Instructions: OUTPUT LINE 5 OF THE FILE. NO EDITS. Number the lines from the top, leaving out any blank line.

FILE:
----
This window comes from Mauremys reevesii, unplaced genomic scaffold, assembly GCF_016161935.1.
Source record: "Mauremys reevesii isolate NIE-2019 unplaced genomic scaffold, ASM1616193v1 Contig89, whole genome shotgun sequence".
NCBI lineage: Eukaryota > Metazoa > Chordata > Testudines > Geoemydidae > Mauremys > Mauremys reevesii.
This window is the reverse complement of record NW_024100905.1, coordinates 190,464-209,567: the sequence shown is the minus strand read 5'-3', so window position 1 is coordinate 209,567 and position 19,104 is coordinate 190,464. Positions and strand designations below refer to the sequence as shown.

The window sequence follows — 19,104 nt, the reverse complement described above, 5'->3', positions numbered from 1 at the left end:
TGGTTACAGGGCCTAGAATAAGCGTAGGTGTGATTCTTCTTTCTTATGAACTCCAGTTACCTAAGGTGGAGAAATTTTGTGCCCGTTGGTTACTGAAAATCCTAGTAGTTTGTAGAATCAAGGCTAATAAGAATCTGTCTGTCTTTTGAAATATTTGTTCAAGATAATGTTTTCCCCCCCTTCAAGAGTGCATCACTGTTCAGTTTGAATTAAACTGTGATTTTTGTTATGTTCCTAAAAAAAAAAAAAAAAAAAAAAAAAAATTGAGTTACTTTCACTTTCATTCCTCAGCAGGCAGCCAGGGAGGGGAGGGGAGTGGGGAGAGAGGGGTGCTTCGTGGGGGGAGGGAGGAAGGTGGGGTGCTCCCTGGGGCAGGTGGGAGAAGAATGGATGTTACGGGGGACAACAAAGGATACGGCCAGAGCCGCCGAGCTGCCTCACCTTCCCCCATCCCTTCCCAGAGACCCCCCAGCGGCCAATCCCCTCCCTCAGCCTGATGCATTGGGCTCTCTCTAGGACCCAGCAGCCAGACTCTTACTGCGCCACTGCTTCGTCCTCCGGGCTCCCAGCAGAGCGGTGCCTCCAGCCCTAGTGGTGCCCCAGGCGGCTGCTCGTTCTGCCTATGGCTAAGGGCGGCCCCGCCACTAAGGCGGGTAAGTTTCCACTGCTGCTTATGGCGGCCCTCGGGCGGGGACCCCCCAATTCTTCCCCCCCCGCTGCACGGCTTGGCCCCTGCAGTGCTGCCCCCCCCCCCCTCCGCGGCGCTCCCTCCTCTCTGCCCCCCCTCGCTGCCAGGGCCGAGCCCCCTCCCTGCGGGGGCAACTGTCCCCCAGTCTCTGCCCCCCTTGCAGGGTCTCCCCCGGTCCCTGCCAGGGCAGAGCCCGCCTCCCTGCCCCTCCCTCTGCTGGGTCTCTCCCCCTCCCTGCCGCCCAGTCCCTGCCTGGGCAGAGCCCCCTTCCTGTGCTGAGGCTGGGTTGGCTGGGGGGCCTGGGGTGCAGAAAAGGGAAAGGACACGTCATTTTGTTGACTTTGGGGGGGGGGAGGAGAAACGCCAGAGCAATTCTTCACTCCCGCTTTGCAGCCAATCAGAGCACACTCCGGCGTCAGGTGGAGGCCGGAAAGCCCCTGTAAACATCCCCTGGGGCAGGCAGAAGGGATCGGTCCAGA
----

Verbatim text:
The window sequence follows — 19,104 nt, the reverse complement described above, 5'->3', positions numbered from 1 at the left end: